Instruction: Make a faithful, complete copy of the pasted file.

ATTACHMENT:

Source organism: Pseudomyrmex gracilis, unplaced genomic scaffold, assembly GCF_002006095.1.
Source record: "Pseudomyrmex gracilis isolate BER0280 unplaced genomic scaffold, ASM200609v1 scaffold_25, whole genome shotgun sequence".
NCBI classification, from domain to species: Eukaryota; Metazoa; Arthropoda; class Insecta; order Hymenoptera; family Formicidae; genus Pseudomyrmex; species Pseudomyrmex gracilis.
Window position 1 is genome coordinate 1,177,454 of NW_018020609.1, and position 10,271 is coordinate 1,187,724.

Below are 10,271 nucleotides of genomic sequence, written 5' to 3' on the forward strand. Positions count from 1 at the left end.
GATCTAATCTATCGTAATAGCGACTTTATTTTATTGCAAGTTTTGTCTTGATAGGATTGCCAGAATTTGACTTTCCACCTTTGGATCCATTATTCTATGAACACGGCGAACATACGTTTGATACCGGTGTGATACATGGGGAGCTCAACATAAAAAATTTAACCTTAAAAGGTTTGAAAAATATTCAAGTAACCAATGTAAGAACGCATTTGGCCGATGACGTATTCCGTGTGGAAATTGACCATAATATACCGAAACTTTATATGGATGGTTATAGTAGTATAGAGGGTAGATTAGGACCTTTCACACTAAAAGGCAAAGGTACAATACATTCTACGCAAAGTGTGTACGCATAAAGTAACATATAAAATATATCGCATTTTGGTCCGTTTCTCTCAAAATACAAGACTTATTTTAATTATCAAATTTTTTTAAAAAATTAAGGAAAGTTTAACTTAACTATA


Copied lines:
Source organism: Pseudomyrmex gracilis, unplaced genomic scaffold, assembly GCF_002006095.1.
Source record: "Pseudomyrmex gracilis isolate BER0280 unplaced genomic scaffold, ASM200609v1 scaffold_25, whole genome shotgun sequence".
NCBI classification, from domain to species: Eukaryota; Metazoa; Arthropoda; class Insecta; order Hymenoptera; family Formicidae; genus Pseudomyrmex; species Pseudomyrmex gracilis.
Window position 1 is genome coordinate 1,177,454 of NW_018020609.1, and position 10,271 is coordinate 1,187,724.

Below are 10,271 nucleotides of genomic sequence, written 5' to 3' on the forward strand. Positions count from 1 at the left end.
GATCTAATCTATCGTAATAGCGACTTTATTTTATTGCAAGTTTTGTCTTGATAGGATTGCCAGAATTTGACTTTCCACCTTTGGATCCATTATTCTATGAACACGGCGAACATACGTTTGATACCGGTGTGATACATGGGGAGCTCAACATAAAAAATTTAACCTTAAAAGGTTTGAAAAATATTCAAGTAACCAATGTAAGAACGCATTTGGCCGATGACGTATTCCGTGTGGAAATTGACCATAATATACCGAAACTTTATATGGATGGTTATAGTAGTATAGAGGGTAGATTAGGACCTTTCACACTAAAAGGCAAAGGTACAATACATTCTACGCAAAGTGTGTACGCATAAAGTAACATATAAAATATATCGCATTTTGGTCCGTTTCTCTCAAAATACAAGACTTATTTTAATTATCAAATTTTTTTAAAAAATTAAGGAAAGTTTAACTTAACTATA